Race Review: Vista Strawberry 5000
How can you not like a race in which you begin on level ground, knock off a hill or two and finish with vendors from 450 booths cheering you on as you move toward a finish that includes a giant medal and equally large, fresh strawberries?
Sunday was actually my second time doing this annual Memorial Day weekend running event in North County. A couple of years ago I did the 10k race with a friend and finished strong. I forgot my time or place among my age group, but the race results for that year were down last time I checked.
This time I was introducing my nephew, whom I’m now raising, to San Diego running. He’d shown an affinity for it during his school’s recent jogathon. He just turned 11, is quite small for his age and intellectually disabled. No way would I foist a 10k on him, so we signed up for the 5k, which actually is the bigger draw most years.
The 10k runners go first, at 6:45 a.m. which means by the time we pulled into Vista Village around 6:30, parking was hard to come by. Fortunately, the nearby shopping center off downtown Vista was not yet full, so after driving around closed off roads, we turned back and parked there.
This year’s bright red T-shirts looked great and ran large. Wish I’d known that when I wrote down our sizes. My nephew’s shirt should fit by the time he’s 16. (They did allow you to switch out sizes after the races.) Organizers boast they have the best goodie bags around. I agree. In addition to a great backpack style polyester bag to gather goodies later, the contents includes a full box of artisan crackers, protein shake mix, and sundry items a runner would actually use.
There was a nice group warmup and this year, plenty of room at the start, which is 7:45 a.m. for the 5k. We were due for more rain, and increasingly dark skies reduced the odds we’d make it through the race without getting wet from precipitation.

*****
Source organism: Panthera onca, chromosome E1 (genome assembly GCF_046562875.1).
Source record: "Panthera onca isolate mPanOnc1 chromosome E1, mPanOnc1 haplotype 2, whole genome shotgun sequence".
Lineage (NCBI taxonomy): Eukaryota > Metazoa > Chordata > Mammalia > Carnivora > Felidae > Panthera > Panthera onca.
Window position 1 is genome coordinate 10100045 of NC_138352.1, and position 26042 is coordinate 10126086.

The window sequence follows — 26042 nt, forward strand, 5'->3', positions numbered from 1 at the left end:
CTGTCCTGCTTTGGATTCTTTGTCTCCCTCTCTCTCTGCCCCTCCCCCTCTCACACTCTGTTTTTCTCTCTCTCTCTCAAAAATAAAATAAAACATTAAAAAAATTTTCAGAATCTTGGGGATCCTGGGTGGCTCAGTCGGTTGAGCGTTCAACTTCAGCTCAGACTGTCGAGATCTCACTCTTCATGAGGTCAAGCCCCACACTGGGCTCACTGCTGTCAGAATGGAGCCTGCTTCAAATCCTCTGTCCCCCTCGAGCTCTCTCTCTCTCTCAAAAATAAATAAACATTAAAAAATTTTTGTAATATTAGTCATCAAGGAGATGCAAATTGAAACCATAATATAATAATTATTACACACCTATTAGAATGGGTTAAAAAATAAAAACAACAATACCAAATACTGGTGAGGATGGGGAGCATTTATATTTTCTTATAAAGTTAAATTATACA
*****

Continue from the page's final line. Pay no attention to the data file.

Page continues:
I was coming off a serious foot injury the week prior, and my nephew had not run at all since his 5-miler at school in early April. We decided to start near the back of the field, which was considerably smaller due to all the fair-weather runners who failed to show. Despite pacers, it was soon obvious nobody was properly seeded. The first quarter mile or so was congested due to narrower streets and hordes of walkers. This is a fun run, so I’m ok with that. If I was running for a PR, I might not be.
I remember the first few miles of the 10k being rather unspectacular until you hit a large park and head up--and eventually down--a big hill, through some nicer neighborhoods and along a unique pathway before hitting the “vendor finish chute” at the festival. That is one of the neat parts of this local race: all the people at the booths come out to cheer on finishers for the last quarter mile or so.
The 5k has a much less strenuous course but also lacks some of the visual pleasantries. There are two places where you go up and back so you get to see who is in front of you and who is behind. This day, there were lots of high fives just for everyone staying the course, because by now the clouds were spitting on us.
I had told my nephew we’d run at least half the time and walk up the hills to conserve energy. This worked well, and we maintained our position among people with a similar strategy. As we neared the festival grounds again, he asked if he was getting a medal. I told him “while supplies last, so we better step on it.” And with that, he took off. It took more effort than I expected to keep up with him. We finished with the announcer calling us out by name and got our medals and our strawberries before deciding to go home, drenched. Under better conditions, we’d have stayed to do some rides, get food and go home with some local crafts.